In the last post talking about the new Baltimore super, Andres Alonso had mentioned that smaller class sizes meant more teacher flight from low performing schools to higher performing schools.
But there is an additional impact that seems to have been missed by parents and policy makers--at least here in Maryland. That is the issue of portable classrooms-the scourge of schools statewide and whose presence all but guarantees intense blowback from parents.
Let us say that an elementary school in Maryland is built to accomodate 500 students at a student teacher ration of 20:1. That means there needs to be 25 classrooms. Let us further admit that the school system anticipated that the school would have to operate at 125 percent of capactiy, for a total enrollment of 625 at a maximum student teacher ratio of 25 to 1. Which would still allow for 25 classrooms at what most people would say is an unacceptably high student-teacher ratio. Assume again that the school board, the parents and the teachers want to have a class size of 18 to 1. That means that this school would need 35 classrooms (625/18=34.72). So a school with 25 classrooms would need 10 portable classrooms. Maybe the school planners possessed great vision and perhaps the school was built with 30 classrooms to anticiapte that growth, that still means that the school needs five portable classrooms.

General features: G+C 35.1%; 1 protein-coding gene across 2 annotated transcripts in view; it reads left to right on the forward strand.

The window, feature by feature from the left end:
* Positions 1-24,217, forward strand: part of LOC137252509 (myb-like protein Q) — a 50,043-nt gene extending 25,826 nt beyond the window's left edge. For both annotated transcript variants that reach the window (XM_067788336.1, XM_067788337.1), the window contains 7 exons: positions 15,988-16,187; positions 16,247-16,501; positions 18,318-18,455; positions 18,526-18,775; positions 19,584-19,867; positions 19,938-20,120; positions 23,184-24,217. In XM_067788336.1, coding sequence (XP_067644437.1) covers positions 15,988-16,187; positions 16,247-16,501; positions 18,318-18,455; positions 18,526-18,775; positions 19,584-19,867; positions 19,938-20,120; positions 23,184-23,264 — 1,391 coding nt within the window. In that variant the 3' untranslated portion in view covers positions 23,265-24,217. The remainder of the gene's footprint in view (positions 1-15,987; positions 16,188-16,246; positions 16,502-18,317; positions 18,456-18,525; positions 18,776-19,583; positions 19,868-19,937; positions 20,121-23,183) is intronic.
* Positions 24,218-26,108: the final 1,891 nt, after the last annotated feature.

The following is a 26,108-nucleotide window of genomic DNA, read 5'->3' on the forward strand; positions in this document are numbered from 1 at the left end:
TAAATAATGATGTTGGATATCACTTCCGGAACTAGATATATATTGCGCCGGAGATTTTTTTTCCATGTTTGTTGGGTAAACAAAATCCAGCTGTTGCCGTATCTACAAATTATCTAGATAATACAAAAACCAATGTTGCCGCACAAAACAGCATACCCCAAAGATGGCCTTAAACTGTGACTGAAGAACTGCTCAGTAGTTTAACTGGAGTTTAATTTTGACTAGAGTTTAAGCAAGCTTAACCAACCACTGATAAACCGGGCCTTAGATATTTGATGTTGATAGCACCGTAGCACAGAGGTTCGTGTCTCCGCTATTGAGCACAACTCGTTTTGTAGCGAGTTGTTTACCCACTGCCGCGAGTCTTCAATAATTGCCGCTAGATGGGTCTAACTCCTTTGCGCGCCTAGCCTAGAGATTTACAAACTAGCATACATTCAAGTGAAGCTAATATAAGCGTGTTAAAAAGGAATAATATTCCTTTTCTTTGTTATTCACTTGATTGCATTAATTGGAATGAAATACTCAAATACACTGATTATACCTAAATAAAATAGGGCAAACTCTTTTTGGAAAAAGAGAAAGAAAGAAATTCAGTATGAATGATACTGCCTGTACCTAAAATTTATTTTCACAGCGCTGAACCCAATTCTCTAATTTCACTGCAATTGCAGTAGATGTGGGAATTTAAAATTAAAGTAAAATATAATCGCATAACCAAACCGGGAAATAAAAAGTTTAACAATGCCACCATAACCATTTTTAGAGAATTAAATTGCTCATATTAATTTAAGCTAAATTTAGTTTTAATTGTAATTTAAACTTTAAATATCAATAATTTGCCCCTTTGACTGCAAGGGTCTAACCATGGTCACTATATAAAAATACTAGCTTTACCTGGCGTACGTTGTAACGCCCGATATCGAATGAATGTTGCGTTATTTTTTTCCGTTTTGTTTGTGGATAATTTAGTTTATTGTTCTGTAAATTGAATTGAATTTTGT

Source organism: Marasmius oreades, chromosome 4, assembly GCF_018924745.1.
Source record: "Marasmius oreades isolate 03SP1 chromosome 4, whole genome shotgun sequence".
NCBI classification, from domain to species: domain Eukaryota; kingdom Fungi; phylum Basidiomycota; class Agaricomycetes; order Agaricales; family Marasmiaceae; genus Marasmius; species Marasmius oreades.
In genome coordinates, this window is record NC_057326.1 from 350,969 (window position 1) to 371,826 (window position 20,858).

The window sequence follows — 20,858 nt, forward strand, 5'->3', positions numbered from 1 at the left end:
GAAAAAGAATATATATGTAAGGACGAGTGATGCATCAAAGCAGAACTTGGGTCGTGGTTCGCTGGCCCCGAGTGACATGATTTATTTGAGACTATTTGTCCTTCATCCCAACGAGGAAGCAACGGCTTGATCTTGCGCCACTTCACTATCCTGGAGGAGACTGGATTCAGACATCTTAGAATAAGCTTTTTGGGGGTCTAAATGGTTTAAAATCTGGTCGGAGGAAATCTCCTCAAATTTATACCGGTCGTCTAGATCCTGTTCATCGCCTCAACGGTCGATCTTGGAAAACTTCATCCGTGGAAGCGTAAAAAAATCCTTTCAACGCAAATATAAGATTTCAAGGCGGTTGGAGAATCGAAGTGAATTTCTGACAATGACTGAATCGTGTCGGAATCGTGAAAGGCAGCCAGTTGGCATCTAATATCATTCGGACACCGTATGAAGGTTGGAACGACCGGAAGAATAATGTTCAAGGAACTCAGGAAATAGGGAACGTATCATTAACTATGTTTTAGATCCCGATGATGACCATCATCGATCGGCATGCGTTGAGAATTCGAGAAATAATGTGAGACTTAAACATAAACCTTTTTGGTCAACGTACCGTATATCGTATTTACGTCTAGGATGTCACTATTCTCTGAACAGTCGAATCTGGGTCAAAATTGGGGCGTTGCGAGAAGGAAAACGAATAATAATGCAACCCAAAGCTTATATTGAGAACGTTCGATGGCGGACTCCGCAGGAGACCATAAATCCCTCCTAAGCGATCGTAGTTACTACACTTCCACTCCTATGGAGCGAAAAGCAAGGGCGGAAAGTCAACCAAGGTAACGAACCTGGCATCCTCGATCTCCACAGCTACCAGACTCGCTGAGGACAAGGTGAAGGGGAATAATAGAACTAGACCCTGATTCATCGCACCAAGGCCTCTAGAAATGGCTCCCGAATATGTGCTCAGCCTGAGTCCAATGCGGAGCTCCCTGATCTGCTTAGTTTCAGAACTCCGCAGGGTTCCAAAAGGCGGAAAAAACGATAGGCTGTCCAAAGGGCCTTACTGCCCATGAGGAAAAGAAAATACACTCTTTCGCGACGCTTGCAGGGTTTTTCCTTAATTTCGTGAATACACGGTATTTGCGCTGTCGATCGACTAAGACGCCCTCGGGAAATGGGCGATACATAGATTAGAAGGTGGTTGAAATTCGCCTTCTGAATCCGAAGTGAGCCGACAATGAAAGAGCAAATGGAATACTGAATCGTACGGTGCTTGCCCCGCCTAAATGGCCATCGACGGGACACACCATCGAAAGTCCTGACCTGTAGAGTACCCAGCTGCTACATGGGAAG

Therefore, in addition to the teacher quality issues I have spoken about, and the teacher mobility issues from lower quality schools to higher quality schools, smaller class sizes all but guarantee that the school will need portables. So the parents, teachers and school boards hoping to have smaller class sizes must accept the bad (portable classrooms) with the so-called good (smaller classes).
I am not saying that smaller class sizes are necessarily a bad policy, but they are a policy with far more costs associated with them than they may be worth in terms of improved education for the students.